» Robotics

I just spent a few minutes taking Google Mars for a spin – pretty unbelievable!
Working with JPL/NASA, Google has taken all the orbiter and lander pictures from various missions to Mars, and combined it all together into one big map of the planet, including links to pictures from the surface.

For those not famliar with Google Earth yet, you can surf around the surface of the planet, zooming in and out wherever you like, and in general visually exploring anywhere in the world.

With Google Mars, in a few minutes, I was able to have a look around Olympus Mons (the largest volcano in the Solar System), find a Viking landing spot, complete with overhead black and white images from the lander, and find the trail and path of one of the current MER robots, Opportunity. This last included bookmarks to images that, when clicked on, zooms you into a panoramic view of that location in full high-resolution color!
[To go into "Mars" mode from within the Google Earth application, click on the little planet icon at the top of the screen and select Mars]

After this little surfing experience I took a step back and looked at this: as a society we have managed to explore another planet (or at least make a tiny start on it) for the last few decades. Now however, all that data has been combined and filtered down into one overall, easily accessible, comprehensive “scouting” package, that has been electronically distributed to ever person in this group, so that they can have a look over there themselves.

Not a bad feat for mankind, not bad at all.


I saw a new video of the Big Dog project released by Boston Dynamics, and I have to say, it just blew me away.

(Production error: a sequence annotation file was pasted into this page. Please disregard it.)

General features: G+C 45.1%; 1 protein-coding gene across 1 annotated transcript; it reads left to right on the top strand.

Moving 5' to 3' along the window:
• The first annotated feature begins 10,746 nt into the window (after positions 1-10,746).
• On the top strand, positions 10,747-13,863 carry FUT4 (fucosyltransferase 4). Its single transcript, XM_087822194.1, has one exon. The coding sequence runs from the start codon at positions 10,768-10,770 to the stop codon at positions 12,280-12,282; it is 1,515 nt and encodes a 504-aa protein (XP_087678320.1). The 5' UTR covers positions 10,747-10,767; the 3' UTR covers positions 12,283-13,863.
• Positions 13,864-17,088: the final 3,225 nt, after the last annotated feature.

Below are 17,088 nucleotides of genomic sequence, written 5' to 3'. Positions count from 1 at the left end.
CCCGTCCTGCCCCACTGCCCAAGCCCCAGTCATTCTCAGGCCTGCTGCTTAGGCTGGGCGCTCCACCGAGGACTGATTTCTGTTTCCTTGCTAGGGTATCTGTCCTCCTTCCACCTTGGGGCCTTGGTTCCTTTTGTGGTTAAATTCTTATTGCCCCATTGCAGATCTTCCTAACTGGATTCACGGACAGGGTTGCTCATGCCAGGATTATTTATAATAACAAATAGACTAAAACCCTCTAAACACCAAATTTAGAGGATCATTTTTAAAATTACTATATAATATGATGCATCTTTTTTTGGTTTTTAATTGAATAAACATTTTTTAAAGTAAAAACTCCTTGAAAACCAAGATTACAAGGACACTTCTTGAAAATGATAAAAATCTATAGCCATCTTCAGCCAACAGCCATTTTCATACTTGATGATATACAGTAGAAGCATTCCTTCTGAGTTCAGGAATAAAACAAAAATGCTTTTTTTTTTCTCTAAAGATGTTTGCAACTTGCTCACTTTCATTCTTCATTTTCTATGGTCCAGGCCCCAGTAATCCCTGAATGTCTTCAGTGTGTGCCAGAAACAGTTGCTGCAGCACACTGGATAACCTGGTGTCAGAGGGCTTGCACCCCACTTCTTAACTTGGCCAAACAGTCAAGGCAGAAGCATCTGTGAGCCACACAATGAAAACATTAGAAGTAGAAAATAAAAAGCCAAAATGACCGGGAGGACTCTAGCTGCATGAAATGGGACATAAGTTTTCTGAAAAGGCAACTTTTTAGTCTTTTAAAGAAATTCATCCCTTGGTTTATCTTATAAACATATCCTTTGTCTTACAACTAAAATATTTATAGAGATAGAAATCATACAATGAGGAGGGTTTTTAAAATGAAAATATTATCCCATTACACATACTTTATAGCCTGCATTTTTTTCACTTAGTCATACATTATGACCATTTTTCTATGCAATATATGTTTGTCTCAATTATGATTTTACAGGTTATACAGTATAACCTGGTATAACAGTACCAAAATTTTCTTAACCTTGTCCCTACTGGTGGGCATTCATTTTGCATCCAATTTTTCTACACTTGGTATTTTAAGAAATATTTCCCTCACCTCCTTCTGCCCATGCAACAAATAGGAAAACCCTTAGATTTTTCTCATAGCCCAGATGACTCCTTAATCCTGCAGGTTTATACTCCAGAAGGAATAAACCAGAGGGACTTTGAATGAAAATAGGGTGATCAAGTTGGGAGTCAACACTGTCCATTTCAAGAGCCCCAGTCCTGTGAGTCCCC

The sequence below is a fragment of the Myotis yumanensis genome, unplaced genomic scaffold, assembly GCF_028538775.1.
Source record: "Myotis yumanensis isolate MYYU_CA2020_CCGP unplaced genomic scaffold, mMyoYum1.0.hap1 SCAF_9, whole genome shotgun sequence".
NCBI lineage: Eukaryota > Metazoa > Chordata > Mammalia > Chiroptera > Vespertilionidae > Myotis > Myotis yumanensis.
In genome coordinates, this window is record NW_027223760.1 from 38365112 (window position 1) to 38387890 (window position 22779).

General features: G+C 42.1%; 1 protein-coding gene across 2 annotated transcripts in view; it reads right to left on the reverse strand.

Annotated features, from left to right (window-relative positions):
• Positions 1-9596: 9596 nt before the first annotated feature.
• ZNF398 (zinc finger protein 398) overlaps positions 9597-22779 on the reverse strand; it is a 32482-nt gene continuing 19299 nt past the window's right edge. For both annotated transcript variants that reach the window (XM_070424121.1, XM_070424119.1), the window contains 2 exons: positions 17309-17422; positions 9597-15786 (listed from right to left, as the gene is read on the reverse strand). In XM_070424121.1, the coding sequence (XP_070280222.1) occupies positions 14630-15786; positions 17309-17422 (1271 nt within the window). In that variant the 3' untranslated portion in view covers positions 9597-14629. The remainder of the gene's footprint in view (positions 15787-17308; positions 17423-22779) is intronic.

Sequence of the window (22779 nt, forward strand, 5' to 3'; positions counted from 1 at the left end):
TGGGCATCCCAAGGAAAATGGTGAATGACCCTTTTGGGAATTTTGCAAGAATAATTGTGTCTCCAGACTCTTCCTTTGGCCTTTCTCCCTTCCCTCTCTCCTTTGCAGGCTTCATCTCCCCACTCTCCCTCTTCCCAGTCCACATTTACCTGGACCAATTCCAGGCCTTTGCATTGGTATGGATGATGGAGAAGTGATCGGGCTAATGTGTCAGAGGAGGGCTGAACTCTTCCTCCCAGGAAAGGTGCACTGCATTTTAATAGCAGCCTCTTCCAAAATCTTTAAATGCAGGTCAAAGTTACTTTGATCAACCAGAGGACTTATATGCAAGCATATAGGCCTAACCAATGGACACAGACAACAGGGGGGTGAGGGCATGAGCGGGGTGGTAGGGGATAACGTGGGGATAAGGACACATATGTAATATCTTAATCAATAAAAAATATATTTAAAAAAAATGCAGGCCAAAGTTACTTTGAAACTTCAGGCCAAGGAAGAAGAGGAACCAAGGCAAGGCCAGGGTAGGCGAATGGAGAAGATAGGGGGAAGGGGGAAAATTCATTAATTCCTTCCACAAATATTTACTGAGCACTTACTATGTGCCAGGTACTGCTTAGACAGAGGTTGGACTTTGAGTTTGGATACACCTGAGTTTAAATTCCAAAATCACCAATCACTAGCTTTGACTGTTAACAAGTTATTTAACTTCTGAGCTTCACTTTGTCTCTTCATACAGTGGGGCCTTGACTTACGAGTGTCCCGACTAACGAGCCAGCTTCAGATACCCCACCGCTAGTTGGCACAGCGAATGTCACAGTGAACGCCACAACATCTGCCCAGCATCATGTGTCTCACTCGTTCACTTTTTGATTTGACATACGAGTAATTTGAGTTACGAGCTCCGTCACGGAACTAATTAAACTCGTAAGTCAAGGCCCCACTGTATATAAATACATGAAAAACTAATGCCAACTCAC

Big Dog is a quadruped with hydraulic actuators pressurized by an onboard gasoline engine. It is the size of a large dog and weighs about 240 pounds, and it can carry a 120-pound load.

The real work here and bang-for-the-buck is the controls work done to have the robot dynamically maintain it’s balance on the four legs while walking on and over all kinds of varying terrain. This control system comes from Marc Raibert (who is running the project) and it looks like he’s made a big step forward from his previous work at the MIT leg lab that he started in the 80s.

I actually put together a proposal for DARPA’s Biodynotics program a few years ago with Brett Kennedy that came in 2nd behind Marc’s team, and from what I’ve seen today I see why. I think this work truly shows the future of mobility in changing terrain for mobile robotics applications for the next decade and beyond.

980_robot_judges_compressed.JPGTeam 980, the Thunderbots have finished building their new 130 pound, two-speed, lean machine!

To catch you up on this one: an international high-school robotics competition is well underway for the 16th year, and the number of teams participating has roughly doubled every year. FIRST Robotics (For Inspiration and Recognition of Science and Technology) was started by Dean Kamen (inventor of the Segway) as a way of inspiring high-school kids (and adults!) with real application of science and technology to something that everyone wants to do – build a robot!

These beasts weigh 130 pounds and are about 3x3x5 feet. They move, and they move fast, and they do all kinds of other tricks depending on what the game is for the year. The build season starts in January every year and for exactly six weeks each team of students, mentors, teachers, parents, and team fans all get together and figure out how to play the game and how to make their robot the coolest bucket of bolts that ever rolled the earth.

I had the pleasure of founding Team 980 with my father and some other engineers and it is still going strong, with the team’s seventh robot recently completed and shipped to the first competition.

In the next few weeks the team will be participating in regional events at major arenas in three different cities. Think of a basketball game, cheering fans and loud music and all, except the students get to take turns competing down on the floor!

For more info on this all-around incredible experience and to follow Team 980 on their run for the title, check out:
Team 980 Homepage
2008 Game Animation
FIRST Homepage

This is the start of Robert Hogg’s personal site, to help friends keep track of him. You’re at the beginning – it’s a good place to be. Where do you want to go from here?